Now you’re ready for the big day—it’s time to present. Dress for the part—if it’s a professional talk, dress like a professional. Go early to the location where you’ll present, check out the room, and be sure any equipment you’ll need is there and works. Try to connect with your audience as soon as you start your presentation. Take your time delivering your opening. Act as natural as you can, and try to relax. Slow your speech down, as you’ll likely have a tendency to speed up if you get nervous. Pause before and after your main point for emphasis. If you put brief notes on index cards, avoid reading from the cards. Glance down at them when needed, but then look up at your audience as you speak. Involve your audience in your presentation by asking them questions. Not only will they feel included, but it will help you relax. When you’re close to finishing, let your audience know this (but don’t announce it too early in the talk or your audience might start packing up prematurely). Remember to leave some time for questions and answers.
It’s very common to use visual aids (generally PowerPoint slides) in business presentations. The use of visual aids helps your audience remember your main points and keeps you focused. If you do use PowerPoint slides, follow some simple (but important) rules:“Making PowerPoint Slides—Avoiding the Pitfalls of Bad Slides,” http://www.iasted.org/conferences/formatting/Presentations-Tips.ppt (accessed August 13, 2008).
And most important: The PowerPoint slides are background, but you are the show. Avoid turning around and reading the slides. The audience wants to see you talk; they are not interested in seeing the back of your head.
Memos are effective at conveying fairly detailed information. To help you understand how to write a memo, read the following sample memorandum.
As college students, you’ll be expected to analyze real-world situations, research issues, form opinions, and provide support for the conclusions that you reach. In addition to engaging in classroom discussions of business issues, you’ll be asked to complete a number of written assignments. For these assignments, we’ll give you a business situation and ask you to analyze the issues, form conclusions, and provide support for your opinions.
In each assignment, you’ll use the memo format, which is the typical form of written communication used in business. Writing in memo format means providing a complete but concise response to the issues at hand. Good memo writing demands time and effort. Because the business world expects you to possess this skill, we want to give you an opportunity to learn it now.
Here are a few helpful hints to get you started on the right track:
Now that you’ve read our memo, we expect you to follow the simple guidelines presented in it. This form of communication is widely practiced in business, so take advantage of this opportunity to practice your memo-writing skills.
Sometimes it’s not what you say or how you say it that matters, but what your body language communicates about you and how you feel. When a good friend who’s in a bad mood walks into a room, you don’t need to hear a word from her to know she’s having an awful day. You can read her expression. In doing this, you’re picking up on her nonverbal communication“Nonword” messages communicated through facial expressions, posture, gestures, and tone of voice.—“nonword” messages communicated through facial expressions, posture, gestures, and tone of voice. People give off nonverbal cues all the time. So what effect do these cues have in the business setting? Quite a bit—these cues are often better at telling you what’s on a person’s mind than what the person actually says. If an employee is meeting with his supervisor and frowns when she makes a statement, the supervisor will conclude that he disapproved of the statement (regardless of what he claims). If two employees are discussing a work-related problem and one starts to fidget, the other will pick this up as disinterest.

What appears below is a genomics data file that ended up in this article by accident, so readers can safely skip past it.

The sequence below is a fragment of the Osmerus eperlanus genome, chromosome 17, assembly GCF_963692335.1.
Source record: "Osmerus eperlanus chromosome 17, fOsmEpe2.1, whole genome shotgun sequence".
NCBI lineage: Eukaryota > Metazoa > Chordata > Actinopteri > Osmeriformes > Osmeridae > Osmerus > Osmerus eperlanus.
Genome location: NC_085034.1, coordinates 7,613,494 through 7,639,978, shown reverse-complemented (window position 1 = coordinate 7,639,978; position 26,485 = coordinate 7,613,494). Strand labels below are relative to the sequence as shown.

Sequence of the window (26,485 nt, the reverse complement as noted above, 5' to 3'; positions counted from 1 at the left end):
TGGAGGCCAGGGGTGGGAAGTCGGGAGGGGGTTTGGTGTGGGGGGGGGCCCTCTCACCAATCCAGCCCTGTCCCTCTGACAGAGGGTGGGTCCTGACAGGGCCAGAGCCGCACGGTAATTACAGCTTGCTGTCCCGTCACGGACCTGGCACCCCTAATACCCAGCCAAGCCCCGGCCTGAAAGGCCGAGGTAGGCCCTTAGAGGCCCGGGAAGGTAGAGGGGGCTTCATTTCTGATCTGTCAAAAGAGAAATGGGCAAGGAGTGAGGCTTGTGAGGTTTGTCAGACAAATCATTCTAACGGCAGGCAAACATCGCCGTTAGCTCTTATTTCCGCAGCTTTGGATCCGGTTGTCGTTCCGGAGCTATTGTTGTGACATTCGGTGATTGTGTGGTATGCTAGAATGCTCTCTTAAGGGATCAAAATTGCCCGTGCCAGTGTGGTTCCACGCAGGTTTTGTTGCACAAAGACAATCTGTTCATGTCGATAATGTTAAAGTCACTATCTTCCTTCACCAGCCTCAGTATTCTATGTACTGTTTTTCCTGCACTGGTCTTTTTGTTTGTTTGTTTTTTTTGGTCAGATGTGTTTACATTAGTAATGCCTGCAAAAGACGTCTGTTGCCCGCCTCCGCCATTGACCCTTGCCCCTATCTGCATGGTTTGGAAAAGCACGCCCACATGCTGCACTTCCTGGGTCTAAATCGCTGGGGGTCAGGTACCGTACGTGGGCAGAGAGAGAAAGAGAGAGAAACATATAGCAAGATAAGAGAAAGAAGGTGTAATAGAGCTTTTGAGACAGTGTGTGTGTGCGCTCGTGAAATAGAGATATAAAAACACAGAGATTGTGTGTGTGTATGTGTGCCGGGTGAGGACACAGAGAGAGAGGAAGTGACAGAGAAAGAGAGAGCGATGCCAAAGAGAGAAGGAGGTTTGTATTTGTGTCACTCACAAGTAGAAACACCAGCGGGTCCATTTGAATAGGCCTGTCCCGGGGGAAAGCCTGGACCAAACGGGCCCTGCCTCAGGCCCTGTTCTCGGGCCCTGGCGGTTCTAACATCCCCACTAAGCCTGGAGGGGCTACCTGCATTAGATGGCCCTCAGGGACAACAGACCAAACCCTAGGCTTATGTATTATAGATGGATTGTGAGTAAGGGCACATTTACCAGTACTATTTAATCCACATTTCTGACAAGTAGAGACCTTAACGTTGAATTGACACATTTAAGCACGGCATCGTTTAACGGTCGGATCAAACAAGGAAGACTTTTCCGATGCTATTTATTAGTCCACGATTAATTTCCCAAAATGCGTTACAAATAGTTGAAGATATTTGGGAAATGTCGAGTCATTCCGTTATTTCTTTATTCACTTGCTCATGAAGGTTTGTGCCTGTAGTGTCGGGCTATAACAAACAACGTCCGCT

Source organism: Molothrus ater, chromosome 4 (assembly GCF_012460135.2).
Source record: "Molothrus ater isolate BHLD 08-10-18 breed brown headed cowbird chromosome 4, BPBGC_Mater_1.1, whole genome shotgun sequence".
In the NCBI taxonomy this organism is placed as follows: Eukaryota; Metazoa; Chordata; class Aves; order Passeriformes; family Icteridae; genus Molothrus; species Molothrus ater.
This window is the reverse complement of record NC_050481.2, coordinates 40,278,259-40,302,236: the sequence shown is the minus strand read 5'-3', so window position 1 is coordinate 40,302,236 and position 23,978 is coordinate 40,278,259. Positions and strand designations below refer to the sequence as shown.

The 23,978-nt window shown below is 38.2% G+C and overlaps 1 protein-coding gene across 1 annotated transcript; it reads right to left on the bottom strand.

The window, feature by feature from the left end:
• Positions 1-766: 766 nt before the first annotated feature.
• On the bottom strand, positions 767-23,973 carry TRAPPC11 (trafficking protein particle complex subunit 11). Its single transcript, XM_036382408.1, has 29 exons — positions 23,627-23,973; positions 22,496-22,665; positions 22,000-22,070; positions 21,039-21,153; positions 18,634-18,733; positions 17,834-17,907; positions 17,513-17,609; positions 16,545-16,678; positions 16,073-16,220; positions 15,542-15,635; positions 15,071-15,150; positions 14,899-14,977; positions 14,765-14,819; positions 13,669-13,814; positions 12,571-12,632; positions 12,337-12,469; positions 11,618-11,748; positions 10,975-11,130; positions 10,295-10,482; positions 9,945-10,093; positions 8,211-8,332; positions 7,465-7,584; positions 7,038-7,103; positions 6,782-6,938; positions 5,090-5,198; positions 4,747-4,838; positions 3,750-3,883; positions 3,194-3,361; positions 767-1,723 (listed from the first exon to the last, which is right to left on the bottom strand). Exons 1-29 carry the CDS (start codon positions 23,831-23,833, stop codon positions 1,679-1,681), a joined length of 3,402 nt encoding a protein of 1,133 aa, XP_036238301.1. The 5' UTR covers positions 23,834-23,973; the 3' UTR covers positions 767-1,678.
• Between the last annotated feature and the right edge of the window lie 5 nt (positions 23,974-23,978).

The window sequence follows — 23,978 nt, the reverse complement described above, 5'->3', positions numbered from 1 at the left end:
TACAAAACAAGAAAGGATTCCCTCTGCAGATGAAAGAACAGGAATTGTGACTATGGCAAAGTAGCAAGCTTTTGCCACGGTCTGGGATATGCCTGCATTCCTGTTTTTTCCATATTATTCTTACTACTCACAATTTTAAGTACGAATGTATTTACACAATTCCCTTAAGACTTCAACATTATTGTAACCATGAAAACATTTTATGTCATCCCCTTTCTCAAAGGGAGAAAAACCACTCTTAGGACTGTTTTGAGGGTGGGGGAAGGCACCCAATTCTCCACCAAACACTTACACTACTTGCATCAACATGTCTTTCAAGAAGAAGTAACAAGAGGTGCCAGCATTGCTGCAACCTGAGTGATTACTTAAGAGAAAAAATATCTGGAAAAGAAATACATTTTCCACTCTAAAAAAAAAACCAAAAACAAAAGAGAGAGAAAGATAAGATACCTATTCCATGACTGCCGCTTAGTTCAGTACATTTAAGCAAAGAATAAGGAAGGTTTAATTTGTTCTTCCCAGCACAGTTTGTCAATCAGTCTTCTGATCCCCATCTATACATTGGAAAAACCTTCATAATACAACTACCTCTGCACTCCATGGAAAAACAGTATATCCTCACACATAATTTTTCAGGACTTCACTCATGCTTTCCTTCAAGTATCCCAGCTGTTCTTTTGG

Given the possible negative effect that nonverbal cues can have in business situations, how can you improve your body language? The best approach is to become aware of any nonverbal cues you give out, and then work to eliminate them. For example, if you have a habit of frowning when you disapprove of something, recognize this and stop doing it. If the tone of your voice changes when you are angry, try to maintain your voice at a lower pitch.
Here are ten tips for writing an e-mail:
In preparing your presentation, it helps to divide it into three sections: opening, body and close.
When you present, dress professionally, connect with your audience, try to relax and pause before and after your main points for emphasis.
Memos are effective at conveying fairly detailed information. Here are some tips:
Factors Contributing to Nike’s Success
This writing assignment solicits your opinion on factors contributing to Nike’s success. To complete it, you should go to http://www.nikebiz.com/company_overview/timeline to learn about Nike’s history by reviewing the company’s time line.
Use the memo format described in the chapter for this assignment. Your memo should not exceed two pages. It should be single spaced (with an extra space between paragraphs and bulleted items).
You’re one of the fortunate college students selected to participate in Nike’s summer internship program. The program is quite competitive, and you still can’t believe that you were chosen. You arrived in Beaverton, Oregon, yesterday morning and have been busy ever since. Last night, you attended a dinner for new interns where you were welcomed to Nike by CEO Mark Parker.